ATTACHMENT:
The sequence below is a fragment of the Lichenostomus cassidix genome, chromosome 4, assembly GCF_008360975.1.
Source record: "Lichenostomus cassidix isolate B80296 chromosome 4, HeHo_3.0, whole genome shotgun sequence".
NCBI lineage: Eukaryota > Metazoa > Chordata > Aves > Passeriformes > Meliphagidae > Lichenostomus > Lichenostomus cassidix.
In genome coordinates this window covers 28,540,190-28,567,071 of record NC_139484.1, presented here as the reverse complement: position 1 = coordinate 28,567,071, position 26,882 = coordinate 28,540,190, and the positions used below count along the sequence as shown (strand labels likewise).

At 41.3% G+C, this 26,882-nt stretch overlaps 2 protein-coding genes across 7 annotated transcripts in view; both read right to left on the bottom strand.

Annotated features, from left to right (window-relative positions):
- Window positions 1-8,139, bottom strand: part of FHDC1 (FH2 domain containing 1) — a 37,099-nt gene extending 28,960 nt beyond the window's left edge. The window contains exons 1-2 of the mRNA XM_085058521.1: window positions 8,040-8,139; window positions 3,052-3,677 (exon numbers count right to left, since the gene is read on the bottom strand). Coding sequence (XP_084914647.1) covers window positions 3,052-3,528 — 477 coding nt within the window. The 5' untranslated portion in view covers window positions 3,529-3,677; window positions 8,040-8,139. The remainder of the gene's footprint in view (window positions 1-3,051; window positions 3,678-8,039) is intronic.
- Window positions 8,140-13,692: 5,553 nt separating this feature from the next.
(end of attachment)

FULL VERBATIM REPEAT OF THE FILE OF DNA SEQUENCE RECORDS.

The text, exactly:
The sequence below is a fragment of the Lichenostomus cassidix genome, chromosome 4, assembly GCF_008360975.1.
Source record: "Lichenostomus cassidix isolate B80296 chromosome 4, HeHo_3.0, whole genome shotgun sequence".
NCBI lineage: Eukaryota > Metazoa > Chordata > Aves > Passeriformes > Meliphagidae > Lichenostomus > Lichenostomus cassidix.
In genome coordinates this window covers 28,540,190-28,567,071 of record NC_139484.1, presented here as the reverse complement: position 1 = coordinate 28,567,071, position 26,882 = coordinate 28,540,190, and the positions used below count along the sequence as shown (strand labels likewise).

At 41.3% G+C, this 26,882-nt stretch overlaps 2 protein-coding genes across 7 annotated transcripts in view; both read right to left on the bottom strand.

Annotated features, from left to right (window-relative positions):
- Window positions 1-8,139, bottom strand: part of FHDC1 (FH2 domain containing 1) — a 37,099-nt gene extending 28,960 nt beyond the window's left edge. The window contains exons 1-2 of the mRNA XM_085058521.1: window positions 8,040-8,139; window positions 3,052-3,677 (exon numbers count right to left, since the gene is read on the bottom strand). Coding sequence (XP_084914647.1) covers window positions 3,052-3,528 — 477 coding nt within the window. The 5' untranslated portion in view covers window positions 3,529-3,677; window positions 8,040-8,139. The remainder of the gene's footprint in view (window positions 1-3,051; window positions 3,678-8,039) is intronic.
- Window positions 8,140-13,692: 5,553 nt separating this feature from the next.